Send to:

Choose Destination
See comment in PubMed Commons below
Spine (Phila Pa 1976). 2008 Dec 15;33(26):2923-8. doi: 10.1097/BRS.0b013e31818a3167.

After an episode of acute low back pain, recurrence is unpredictable and not as common as previously thought.

Author information

  • 1The George Institute For International Health, University of Sydney, Australia.



Inception cohort study.


To provide the first reliable estimate of the 1-year incidence of recurrence in subjects recently recovered from acute nonspecific low back pain (LBP) and to determine factors predictive of recurrence in 1 year.


Previous studies provide potentially flawed estimates of recurrence of LBP because they do not restrict the cohort to those who have recovered and are therefore eligible for a recurrence.


We identified 1334 consecutive patients who presented to primary care with acute LBP; of these 353 subjects recovered before 6 weeks and entered the current study. The primary outcome measure was recurrence of LBP in the next year. Specifically, an episode of recurrence was defined in 2 ways: recall of recurrence at the 12-month follow-up and report of pain at the 3- or 12-month follow-up. Risk factors for recurrence were assessed at baseline. Pain intensity was assessed at 6 weeks, 3 months, and 12 months and recurrence at 12 months. Factors that could plausibly affect recurrence were chosen a priori and evaluated using a multivariable regression analysis.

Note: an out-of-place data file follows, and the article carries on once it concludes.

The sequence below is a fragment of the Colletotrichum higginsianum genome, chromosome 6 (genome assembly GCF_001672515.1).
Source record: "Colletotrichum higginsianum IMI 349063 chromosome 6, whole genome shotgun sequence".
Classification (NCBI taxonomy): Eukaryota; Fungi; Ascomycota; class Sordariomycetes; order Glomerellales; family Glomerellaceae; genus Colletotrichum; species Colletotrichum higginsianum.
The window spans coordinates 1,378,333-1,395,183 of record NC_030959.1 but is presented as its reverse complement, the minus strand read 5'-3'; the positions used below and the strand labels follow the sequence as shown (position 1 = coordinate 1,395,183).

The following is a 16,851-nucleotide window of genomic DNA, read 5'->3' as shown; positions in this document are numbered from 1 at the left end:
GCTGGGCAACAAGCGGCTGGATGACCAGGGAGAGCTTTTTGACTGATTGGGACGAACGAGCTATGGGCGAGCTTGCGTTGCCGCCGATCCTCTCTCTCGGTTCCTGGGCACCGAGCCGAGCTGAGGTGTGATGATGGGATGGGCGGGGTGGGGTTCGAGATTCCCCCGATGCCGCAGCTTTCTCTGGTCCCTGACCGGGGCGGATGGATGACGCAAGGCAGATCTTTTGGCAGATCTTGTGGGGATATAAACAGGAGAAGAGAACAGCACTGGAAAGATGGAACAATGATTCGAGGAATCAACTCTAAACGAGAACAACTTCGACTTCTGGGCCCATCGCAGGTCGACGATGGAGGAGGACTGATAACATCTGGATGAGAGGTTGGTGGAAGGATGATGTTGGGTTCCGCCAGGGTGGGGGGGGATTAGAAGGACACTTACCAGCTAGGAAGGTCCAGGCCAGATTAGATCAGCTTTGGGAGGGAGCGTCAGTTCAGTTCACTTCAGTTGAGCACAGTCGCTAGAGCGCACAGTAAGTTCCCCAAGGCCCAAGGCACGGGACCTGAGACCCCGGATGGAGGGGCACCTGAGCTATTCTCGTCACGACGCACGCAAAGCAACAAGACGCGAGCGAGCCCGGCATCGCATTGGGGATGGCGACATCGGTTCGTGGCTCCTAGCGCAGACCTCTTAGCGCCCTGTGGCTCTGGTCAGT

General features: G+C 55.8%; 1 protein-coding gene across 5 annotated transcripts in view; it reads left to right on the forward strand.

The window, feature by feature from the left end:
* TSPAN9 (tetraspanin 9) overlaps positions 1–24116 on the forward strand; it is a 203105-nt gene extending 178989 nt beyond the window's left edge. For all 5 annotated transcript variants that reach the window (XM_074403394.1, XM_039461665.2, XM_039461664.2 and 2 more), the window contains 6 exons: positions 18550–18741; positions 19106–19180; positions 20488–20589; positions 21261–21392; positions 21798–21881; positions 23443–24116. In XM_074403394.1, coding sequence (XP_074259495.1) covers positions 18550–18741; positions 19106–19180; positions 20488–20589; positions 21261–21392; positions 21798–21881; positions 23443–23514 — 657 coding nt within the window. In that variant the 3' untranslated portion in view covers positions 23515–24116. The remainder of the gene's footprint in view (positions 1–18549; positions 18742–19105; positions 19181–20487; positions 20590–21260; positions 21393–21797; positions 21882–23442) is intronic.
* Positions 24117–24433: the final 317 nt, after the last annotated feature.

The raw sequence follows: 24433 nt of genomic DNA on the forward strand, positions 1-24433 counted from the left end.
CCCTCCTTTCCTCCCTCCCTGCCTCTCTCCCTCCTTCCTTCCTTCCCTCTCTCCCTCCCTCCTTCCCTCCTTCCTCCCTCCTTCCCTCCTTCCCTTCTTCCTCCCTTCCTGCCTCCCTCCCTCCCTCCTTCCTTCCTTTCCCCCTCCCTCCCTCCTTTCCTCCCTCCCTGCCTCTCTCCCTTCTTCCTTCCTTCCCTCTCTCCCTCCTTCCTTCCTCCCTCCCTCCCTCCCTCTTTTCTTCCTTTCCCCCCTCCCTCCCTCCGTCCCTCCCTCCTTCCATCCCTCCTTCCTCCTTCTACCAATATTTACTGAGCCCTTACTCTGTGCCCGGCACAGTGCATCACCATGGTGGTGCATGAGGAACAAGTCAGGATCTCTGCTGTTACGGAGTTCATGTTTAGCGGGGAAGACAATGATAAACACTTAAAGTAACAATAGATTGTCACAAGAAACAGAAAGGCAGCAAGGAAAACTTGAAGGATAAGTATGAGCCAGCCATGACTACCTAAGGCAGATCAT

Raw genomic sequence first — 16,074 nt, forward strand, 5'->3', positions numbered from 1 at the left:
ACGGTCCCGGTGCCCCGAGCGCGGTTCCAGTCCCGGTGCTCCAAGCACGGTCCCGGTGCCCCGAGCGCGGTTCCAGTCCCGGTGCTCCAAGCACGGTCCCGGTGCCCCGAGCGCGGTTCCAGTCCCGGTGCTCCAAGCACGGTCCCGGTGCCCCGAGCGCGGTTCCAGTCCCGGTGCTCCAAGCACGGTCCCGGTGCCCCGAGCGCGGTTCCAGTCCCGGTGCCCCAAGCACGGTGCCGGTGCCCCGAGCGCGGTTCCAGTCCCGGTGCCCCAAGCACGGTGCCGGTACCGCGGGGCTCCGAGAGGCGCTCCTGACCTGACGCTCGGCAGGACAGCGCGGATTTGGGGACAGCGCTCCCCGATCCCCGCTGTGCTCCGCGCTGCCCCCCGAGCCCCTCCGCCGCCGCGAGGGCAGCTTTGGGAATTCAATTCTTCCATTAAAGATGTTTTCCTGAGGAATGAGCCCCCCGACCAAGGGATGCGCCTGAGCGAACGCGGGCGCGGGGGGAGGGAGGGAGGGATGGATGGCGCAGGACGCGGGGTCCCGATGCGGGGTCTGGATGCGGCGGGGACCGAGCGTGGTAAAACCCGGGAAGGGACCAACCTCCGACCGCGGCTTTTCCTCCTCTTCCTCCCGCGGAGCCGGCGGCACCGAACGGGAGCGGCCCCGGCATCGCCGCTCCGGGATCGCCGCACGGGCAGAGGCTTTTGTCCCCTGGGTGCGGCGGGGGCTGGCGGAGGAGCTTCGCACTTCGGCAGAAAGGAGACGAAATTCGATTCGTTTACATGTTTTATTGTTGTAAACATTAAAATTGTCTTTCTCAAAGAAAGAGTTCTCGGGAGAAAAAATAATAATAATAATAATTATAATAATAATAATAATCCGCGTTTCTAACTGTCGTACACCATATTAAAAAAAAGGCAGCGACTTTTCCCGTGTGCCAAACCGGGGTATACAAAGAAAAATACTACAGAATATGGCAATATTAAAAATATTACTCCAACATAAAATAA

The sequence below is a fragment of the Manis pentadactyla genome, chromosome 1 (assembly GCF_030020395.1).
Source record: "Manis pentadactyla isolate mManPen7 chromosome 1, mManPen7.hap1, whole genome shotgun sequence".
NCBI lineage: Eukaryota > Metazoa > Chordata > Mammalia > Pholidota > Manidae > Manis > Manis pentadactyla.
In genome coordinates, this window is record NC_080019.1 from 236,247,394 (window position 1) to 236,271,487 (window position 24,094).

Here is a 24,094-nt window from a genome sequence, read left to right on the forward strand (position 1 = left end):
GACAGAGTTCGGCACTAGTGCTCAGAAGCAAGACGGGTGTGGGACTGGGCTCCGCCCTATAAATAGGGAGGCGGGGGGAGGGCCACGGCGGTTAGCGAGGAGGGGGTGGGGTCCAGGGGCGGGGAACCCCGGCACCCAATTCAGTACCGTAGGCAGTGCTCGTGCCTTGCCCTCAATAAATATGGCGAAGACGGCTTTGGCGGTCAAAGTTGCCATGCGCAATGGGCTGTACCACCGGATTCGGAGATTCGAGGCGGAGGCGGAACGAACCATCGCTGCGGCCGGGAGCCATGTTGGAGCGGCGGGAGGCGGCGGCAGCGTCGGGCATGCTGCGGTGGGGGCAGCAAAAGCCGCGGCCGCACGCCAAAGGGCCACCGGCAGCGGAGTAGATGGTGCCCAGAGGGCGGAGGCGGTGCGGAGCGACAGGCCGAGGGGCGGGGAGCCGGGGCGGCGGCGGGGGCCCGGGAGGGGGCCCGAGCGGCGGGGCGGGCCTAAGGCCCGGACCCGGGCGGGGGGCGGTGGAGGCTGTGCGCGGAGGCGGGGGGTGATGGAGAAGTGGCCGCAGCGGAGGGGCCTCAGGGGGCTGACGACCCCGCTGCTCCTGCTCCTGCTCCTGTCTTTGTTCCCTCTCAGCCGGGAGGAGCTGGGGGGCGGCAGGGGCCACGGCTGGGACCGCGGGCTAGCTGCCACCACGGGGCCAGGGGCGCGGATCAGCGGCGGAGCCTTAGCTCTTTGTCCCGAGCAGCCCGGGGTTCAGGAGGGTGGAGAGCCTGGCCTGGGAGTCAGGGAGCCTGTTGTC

Recurrence of LBP was found to be much less common than previous estimates suggest, ranging from 24% (95% CI = 20%-28%) using "12-month recall" definition of recurrence, to 33% (95% CI = 28%-38%) using "pain at follow-up" definition of recurrence. However, only 1 factor, previous episode(s) of LBP, was consistently predictive of recurrence within the next 12 months (odds ratio = 1.8-2.0, P = 0.00-0.05).


This study challenges the assumption that the majority of subjects will have a recurrence of LBP in a 1-year period. After the resolution of an episode of acute LBP, about 25% of subjects will have a recurrence in the next year. It is difficult to predict who will have a recurrence within the next year.

[PubMed - indexed for MEDLINE]
PubMed Commons home

PubMed Commons

How to join PubMed Commons

    Supplemental Content

    Full text links

    Icon for Lippincott Williams & Wilkins
    Loading ...
    Write to the Help Desk